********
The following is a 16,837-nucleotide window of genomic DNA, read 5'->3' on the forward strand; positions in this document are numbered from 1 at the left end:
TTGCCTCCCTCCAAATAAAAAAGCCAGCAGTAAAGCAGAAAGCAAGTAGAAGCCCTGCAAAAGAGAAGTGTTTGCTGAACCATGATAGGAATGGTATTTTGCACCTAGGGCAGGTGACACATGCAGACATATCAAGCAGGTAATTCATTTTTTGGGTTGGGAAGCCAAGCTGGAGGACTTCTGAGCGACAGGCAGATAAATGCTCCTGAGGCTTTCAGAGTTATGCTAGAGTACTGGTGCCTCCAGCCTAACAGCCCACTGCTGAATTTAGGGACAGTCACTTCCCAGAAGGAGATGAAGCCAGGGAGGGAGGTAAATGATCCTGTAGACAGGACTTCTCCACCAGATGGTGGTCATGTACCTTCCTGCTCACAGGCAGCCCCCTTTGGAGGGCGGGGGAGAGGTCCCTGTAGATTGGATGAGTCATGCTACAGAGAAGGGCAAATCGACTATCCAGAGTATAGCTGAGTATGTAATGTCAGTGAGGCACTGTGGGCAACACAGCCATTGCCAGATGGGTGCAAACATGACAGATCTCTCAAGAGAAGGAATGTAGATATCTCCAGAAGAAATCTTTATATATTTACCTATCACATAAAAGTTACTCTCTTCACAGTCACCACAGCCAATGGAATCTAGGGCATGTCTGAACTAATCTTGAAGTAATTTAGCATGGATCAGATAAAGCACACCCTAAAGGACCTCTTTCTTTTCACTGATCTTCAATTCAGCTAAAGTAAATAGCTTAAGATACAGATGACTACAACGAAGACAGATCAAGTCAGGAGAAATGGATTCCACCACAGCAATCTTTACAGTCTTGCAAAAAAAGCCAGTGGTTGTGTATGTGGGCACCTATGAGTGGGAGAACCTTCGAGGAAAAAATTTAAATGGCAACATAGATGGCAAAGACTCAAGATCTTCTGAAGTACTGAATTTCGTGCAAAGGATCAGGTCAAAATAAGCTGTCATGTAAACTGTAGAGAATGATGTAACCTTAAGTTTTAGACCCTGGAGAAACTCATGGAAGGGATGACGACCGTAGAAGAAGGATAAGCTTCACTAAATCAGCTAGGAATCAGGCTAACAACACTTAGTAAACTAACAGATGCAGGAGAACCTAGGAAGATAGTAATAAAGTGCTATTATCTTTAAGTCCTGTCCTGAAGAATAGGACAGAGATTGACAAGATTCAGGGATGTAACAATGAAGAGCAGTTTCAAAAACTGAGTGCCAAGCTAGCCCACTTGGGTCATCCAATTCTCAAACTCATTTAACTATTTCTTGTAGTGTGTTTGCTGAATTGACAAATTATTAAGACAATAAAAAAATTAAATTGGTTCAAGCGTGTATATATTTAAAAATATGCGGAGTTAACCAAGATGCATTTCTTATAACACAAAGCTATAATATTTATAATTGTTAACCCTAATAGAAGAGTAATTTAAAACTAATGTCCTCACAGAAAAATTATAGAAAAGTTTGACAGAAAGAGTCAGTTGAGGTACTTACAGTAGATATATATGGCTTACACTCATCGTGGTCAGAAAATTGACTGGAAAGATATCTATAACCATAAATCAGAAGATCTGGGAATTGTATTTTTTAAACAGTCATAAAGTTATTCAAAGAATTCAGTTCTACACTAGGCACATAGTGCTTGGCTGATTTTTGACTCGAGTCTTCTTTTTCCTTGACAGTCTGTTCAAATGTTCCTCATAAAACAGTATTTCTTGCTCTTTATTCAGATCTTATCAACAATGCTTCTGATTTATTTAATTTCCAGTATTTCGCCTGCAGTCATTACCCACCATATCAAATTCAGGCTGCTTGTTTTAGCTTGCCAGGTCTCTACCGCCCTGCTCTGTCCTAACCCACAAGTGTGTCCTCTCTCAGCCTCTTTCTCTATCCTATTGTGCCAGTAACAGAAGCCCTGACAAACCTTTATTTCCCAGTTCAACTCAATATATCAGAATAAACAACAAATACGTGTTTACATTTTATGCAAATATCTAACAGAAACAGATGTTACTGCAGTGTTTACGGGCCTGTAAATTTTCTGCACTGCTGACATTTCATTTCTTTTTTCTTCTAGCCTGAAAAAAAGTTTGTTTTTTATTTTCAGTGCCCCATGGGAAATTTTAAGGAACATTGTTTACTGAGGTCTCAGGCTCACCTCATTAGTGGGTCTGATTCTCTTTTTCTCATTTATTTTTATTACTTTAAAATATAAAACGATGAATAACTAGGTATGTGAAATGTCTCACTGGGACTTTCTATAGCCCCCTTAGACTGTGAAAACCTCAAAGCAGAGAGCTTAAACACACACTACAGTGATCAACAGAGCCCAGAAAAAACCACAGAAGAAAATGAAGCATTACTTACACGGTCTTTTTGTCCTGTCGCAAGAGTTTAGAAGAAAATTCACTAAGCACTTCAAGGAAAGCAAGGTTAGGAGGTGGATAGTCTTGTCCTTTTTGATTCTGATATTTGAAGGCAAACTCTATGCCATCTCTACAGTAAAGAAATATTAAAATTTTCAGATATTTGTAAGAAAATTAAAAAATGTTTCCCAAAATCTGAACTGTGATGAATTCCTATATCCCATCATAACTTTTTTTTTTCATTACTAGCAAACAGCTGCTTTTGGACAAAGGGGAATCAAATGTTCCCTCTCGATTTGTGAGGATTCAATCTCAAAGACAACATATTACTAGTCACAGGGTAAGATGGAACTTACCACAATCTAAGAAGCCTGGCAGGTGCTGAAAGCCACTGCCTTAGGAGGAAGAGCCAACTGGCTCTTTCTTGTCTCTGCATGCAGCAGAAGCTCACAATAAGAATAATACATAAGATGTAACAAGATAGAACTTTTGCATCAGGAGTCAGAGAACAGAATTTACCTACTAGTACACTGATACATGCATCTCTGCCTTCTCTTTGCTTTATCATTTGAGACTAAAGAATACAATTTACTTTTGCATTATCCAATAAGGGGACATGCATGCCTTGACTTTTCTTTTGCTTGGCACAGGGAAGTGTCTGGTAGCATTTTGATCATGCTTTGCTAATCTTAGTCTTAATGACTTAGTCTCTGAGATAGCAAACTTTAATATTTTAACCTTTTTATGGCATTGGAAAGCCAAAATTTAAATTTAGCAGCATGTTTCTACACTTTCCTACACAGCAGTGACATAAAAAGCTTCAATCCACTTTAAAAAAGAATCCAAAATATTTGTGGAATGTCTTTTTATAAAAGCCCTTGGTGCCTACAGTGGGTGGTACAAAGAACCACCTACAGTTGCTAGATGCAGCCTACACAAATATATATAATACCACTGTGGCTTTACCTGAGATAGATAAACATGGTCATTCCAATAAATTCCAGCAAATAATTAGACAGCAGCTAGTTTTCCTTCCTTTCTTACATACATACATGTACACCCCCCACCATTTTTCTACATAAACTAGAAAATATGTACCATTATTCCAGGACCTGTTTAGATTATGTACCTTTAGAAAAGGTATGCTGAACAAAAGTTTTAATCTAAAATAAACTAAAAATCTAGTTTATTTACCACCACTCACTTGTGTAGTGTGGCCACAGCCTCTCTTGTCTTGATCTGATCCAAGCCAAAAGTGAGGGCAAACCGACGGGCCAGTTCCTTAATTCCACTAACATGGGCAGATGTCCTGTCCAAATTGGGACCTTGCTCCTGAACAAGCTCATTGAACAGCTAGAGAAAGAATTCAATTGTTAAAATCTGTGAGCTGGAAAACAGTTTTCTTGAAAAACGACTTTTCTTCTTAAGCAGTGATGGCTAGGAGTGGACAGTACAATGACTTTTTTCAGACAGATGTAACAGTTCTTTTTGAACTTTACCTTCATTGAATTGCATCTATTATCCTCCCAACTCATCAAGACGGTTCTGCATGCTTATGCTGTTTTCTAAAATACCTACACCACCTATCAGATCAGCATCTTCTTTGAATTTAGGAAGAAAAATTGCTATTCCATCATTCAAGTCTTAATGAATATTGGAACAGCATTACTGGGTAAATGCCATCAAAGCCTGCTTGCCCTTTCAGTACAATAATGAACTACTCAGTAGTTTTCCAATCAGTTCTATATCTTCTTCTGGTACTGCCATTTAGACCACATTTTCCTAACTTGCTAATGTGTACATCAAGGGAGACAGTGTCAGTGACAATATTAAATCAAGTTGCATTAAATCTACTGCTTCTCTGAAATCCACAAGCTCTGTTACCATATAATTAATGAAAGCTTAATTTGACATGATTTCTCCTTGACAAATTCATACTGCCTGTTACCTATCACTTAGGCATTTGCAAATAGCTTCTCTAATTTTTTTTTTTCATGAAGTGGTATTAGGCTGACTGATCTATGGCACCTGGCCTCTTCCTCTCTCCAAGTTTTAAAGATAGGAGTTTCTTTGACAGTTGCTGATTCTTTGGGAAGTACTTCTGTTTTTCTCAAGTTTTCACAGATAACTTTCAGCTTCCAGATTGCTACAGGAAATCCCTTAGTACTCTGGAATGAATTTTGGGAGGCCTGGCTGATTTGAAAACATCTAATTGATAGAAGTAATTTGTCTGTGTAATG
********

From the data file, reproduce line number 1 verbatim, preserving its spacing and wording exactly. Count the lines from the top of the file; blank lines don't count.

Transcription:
The following is a 16,837-nucleotide window of genomic DNA, read 5'->3' on the forward strand; positions in this document are numbered from 1 at the left end: